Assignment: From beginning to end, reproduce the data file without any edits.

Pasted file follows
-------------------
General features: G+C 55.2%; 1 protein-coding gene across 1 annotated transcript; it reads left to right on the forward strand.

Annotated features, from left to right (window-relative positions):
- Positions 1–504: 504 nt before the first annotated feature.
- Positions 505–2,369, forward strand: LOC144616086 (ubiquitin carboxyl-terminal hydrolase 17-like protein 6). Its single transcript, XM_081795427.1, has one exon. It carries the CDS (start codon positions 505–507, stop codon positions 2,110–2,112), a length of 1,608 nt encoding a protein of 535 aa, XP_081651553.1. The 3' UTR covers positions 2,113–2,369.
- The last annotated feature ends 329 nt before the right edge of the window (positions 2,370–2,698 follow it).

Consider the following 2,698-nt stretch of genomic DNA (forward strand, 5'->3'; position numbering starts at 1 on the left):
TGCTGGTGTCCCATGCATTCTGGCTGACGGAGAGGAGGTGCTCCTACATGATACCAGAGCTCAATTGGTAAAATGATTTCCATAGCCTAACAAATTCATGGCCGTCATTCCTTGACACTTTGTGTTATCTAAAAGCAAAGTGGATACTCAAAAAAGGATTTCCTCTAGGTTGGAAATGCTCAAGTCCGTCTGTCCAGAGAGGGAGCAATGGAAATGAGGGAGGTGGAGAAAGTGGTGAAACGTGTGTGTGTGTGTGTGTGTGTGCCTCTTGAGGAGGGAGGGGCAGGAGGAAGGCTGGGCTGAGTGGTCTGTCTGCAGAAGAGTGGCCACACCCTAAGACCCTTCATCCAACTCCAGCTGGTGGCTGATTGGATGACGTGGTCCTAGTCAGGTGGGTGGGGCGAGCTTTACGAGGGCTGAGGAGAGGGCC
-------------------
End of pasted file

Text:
General features: G+C 55.2%; 1 protein-coding gene across 1 annotated transcript; it reads left to right on the forward strand.

Annotated features, from left to right (window-relative positions):
- Positions 1–504: 504 nt before the first annotated feature.
- Positions 505–2,369, forward strand: LOC144616086 (ubiquitin carboxyl-terminal hydrolase 17-like protein 6). Its single transcript, XM_081795427.1, has one exon. It carries the CDS (start codon positions 505–507, stop codon positions 2,110–2,112), a length of 1,608 nt encoding a protein of 535 aa, XP_081651553.1. The 3' UTR covers positions 2,113–2,369.
- The last annotated feature ends 329 nt before the right edge of the window (positions 2,370–2,698 follow it).

Consider the following 2,698-nt stretch of genomic DNA (forward strand, 5'->3'; position numbering starts at 1 on the left):
TGCTGGTGTCCCATGCATTCTGGCTGACGGAGAGGAGGTGCTCCTACATGATACCAGAGCTCAATTGGTAAAATGATTTCCATAGCCTAACAAATTCATGGCCGTCATTCCTTGACACTTTGTGTTATCTAAAAGCAAAGTGGATACTCAAAAAAGGATTTCCTCTAGGTTGGAAATGCTCAAGTCCGTCTGTCCAGAGAGGGAGCAATGGAAATGAGGGAGGTGGAGAAAGTGGTGAAACGTGTGTGTGTGTGTGTGTGTGTGCCTCTTGAGGAGGGAGGGGCAGGAGGAAGGCTGGGCTGAGTGGTCTGTCTGCAGAAGAGTGGCCACACCCTAAGACCCTTCATCCAACTCCAGCTGGTGGCTGATTGGATGACGTGGTCCTAGTCAGGTGGGTGGGGCGAGCTTTACGAGGGCTGAGGAGAGGGCC